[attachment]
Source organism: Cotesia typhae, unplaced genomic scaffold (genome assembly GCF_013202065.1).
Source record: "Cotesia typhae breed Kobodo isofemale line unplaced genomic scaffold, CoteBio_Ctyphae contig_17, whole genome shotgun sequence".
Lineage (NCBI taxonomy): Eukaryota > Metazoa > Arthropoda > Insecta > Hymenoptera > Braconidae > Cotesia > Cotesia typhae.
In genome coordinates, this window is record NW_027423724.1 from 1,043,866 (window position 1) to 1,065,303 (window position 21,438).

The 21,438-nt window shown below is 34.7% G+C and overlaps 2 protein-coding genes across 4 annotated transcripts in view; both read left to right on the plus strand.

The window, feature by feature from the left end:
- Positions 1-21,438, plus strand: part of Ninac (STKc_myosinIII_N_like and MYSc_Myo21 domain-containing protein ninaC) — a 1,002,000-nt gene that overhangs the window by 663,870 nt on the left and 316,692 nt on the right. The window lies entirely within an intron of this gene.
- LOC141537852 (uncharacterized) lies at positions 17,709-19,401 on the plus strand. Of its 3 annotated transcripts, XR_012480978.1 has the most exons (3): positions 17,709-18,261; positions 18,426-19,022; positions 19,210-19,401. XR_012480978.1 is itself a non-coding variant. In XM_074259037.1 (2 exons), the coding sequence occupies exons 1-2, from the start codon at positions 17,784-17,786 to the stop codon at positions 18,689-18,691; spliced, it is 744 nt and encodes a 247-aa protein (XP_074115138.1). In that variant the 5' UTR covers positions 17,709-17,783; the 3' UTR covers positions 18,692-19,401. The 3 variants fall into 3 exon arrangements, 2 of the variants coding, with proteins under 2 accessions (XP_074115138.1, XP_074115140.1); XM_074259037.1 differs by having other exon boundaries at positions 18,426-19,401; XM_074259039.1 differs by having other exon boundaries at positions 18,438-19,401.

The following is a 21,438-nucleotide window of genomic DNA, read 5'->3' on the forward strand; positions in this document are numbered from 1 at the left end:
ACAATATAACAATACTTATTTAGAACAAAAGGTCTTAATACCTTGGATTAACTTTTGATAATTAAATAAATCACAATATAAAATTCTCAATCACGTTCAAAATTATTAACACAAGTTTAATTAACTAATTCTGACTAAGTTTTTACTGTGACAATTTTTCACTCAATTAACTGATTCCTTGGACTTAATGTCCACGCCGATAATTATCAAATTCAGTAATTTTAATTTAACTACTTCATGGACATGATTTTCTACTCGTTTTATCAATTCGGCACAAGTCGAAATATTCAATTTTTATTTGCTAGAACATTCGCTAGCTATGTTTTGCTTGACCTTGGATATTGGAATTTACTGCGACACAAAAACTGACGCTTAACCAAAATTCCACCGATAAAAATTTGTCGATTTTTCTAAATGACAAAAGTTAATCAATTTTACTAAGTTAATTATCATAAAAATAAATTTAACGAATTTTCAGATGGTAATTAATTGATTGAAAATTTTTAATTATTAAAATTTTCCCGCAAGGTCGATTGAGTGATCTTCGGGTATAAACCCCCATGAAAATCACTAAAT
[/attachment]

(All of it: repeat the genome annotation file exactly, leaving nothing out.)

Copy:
Source organism: Cotesia typhae, unplaced genomic scaffold (genome assembly GCF_013202065.1).
Source record: "Cotesia typhae breed Kobodo isofemale line unplaced genomic scaffold, CoteBio_Ctyphae contig_17, whole genome shotgun sequence".
Lineage (NCBI taxonomy): Eukaryota > Metazoa > Arthropoda > Insecta > Hymenoptera > Braconidae > Cotesia > Cotesia typhae.
In genome coordinates, this window is record NW_027423724.1 from 1,043,866 (window position 1) to 1,065,303 (window position 21,438).

The 21,438-nt window shown below is 34.7% G+C and overlaps 2 protein-coding genes across 4 annotated transcripts in view; both read left to right on the plus strand.

The window, feature by feature from the left end:
- Positions 1-21,438, plus strand: part of Ninac (STKc_myosinIII_N_like and MYSc_Myo21 domain-containing protein ninaC) — a 1,002,000-nt gene that overhangs the window by 663,870 nt on the left and 316,692 nt on the right. The window lies entirely within an intron of this gene.
- LOC141537852 (uncharacterized) lies at positions 17,709-19,401 on the plus strand. Of its 3 annotated transcripts, XR_012480978.1 has the most exons (3): positions 17,709-18,261; positions 18,426-19,022; positions 19,210-19,401. XR_012480978.1 is itself a non-coding variant. In XM_074259037.1 (2 exons), the coding sequence occupies exons 1-2, from the start codon at positions 17,784-17,786 to the stop codon at positions 18,689-18,691; spliced, it is 744 nt and encodes a 247-aa protein (XP_074115138.1). In that variant the 5' UTR covers positions 17,709-17,783; the 3' UTR covers positions 18,692-19,401. The 3 variants fall into 3 exon arrangements, 2 of the variants coding, with proteins under 2 accessions (XP_074115138.1, XP_074115140.1); XM_074259037.1 differs by having other exon boundaries at positions 18,426-19,401; XM_074259039.1 differs by having other exon boundaries at positions 18,438-19,401.

The following is a 21,438-nucleotide window of genomic DNA, read 5'->3' on the forward strand; positions in this document are numbered from 1 at the left end:
ACAATATAACAATACTTATTTAGAACAAAAGGTCTTAATACCTTGGATTAACTTTTGATAATTAAATAAATCACAATATAAAATTCTCAATCACGTTCAAAATTATTAACACAAGTTTAATTAACTAATTCTGACTAAGTTTTTACTGTGACAATTTTTCACTCAATTAACTGATTCCTTGGACTTAATGTCCACGCCGATAATTATCAAATTCAGTAATTTTAATTTAACTACTTCATGGACATGATTTTCTACTCGTTTTATCAATTCGGCACAAGTCGAAATATTCAATTTTTATTTGCTAGAACATTCGCTAGCTATGTTTTGCTTGACCTTGGATATTGGAATTTACTGCGACACAAAAACTGACGCTTAACCAAAATTCCACCGATAAAAATTTGTCGATTTTTCTAAATGACAAAAGTTAATCAATTTTACTAAGTTAATTATCATAAAAATAAATTTAACGAATTTTCAGATGGTAATTAATTGATTGAAAATTTTTAATTATTAAAATTTTCCCGCAAGGTCGATTGAGTGATCTTCGGGTATAAACCCCCATGAAAATCACTAAAT